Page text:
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I'm writing a library which calls a RESTful API and then performs some work on the data.

I've architected my code like this:

I have a class (let's call it APIRequestor) that initiates a call to the API via an injected HTTPRequestor library (which basically wraps a cURL request). That class, after retrieving the response, will perform some operations on that data and then return an APIResult object to the caller.

In order to test the APIRequestor, I created a HTTPRequestorMock which extends HTTPRequestor that, rather than wrapping a cURL request, it simply reads a result from a file I have on disk that way I can test different scenarios.

Below is the code for the APIRequestor object:

<?php
namespace APITests;

require_once "PHPUnit/Autoload.php";
require_once "../classes/APIRequestor.php";
require_once 'HTTPRequestorMock.php';

class APIRequestor extends \PHPUnit_Framework_TestCase {

    public function setUp() {}
    public function tearDown() {}

    public function getMockedRequestor() {
        $requestor = new \APIClasses\APIRequestor();
        $requestor->HTTPLibrary = new HTTPRequestorMock();
        return $requestor;
    }

    public function testResponseIDsNoResults() {
        $requestor = $this->getMockedRequestor();
        $requestor->HTTPLibrary->overrideFilepath = "./mock_assets/ResponseIDsNoResults.xml";
        $responseIDs = $requestor->getResponseIDsSinceResponseID(0);
        $this->assertTrue(count($responseIDs) === 0, "More than zero results returned.");
    }

}
  1. Is this a good design?
  2. Can I improve this design in order to make future additions more testable?
  3. Is this the common practice for removing a dependency on an external server for the sake of my unit tests?
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migrated from stackoverflow.com Aug 30 '12 at 1:41

This question came from our site for professional and enthusiast programmers.

  • 1
    \$\begingroup\$ "I created a HTTPRequestorMock which extends HTTPRequestor" --- why don't you use native $this->getMock phpunit thing? \$\endgroup\$ – zerkms Aug 29 '12 at 2:58
  • \$\begingroup\$ I could use that. I originally figured it'd be cleaner to just override the method in the subclass. \$\endgroup\$ – Jesse Bunch Aug 29 '12 at 3:00
  • \$\begingroup\$ not sure about "cleaner" but for me it's much easier to see the test case and mock setup near, so I could understand what's happening without requirement to explore another class. \$\endgroup\$ – zerkms Aug 29 '12 at 3:01
  • \$\begingroup\$ While I applaud your good intentions in testing your code (and +1'd to show it), the "is this a good design" questions are generally more appropriate on programmers.stackexchange.com ... also, I agree with @zerkms that you're best served to learn and utilize the phpunit mocking capabilities. Tests are at least as much for others as they are for you -- and other people will immediately understand your tests if you use a common API. Maybe you could tweak your question a bit so it doesn't ask for qualitative evaluation? \$\endgroup\$ – rdlowrey Aug 29 '12 at 3:01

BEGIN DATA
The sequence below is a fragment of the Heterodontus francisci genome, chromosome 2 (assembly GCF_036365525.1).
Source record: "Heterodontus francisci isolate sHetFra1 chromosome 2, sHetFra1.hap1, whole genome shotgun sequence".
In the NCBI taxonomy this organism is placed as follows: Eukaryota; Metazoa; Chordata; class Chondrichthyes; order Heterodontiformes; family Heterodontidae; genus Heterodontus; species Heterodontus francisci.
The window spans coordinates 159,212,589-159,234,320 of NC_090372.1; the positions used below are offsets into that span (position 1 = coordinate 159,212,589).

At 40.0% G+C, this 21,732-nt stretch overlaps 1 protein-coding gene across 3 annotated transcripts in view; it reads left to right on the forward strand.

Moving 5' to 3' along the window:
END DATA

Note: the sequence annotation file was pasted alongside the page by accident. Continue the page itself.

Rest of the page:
• \$\begingroup\$ Roger to the both of you. This is the feedback I need. \$\endgroup\$ – Jesse Bunch Aug 29 '12 at 3:03
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Yes, it looks like a reasonable design and approach.

At the nit-pick level getMockedRequestor should be private or protected, to document that it is a helper for the tests. Also, if every test is going to be calling it, some people might move that code into setUp(). But that only saves one line ($requestor = $this->getMockedRequestor();) in each unit test, so I'd keep it where it is: I like to avoid using member variables, but that is personal preference.

You could use the phpUnit mock interface, but you don't have to. It gives you some very useful things, such as when you say you expect a function to be called once with "Hello World":

$requestor->expects($this->once())
  ->method('afunction')
  ->with($this->equalTo('Hello World'));

Then it will not only complain if afunction() never gets called, but also if it gets called twice.

But structure like this also brings restrictions. Have a poke around some of the phpunit mock questions on StackOverflow to see if you will hit them.

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  • \$\begingroup\$ Thanks for your help. I had already implemented some of the things you mentioned based on things mentioned on Stack Overflow so it was good to hear confirmation here. \$\endgroup\$ – Jesse Bunch Aug 30 '12 at 23:46

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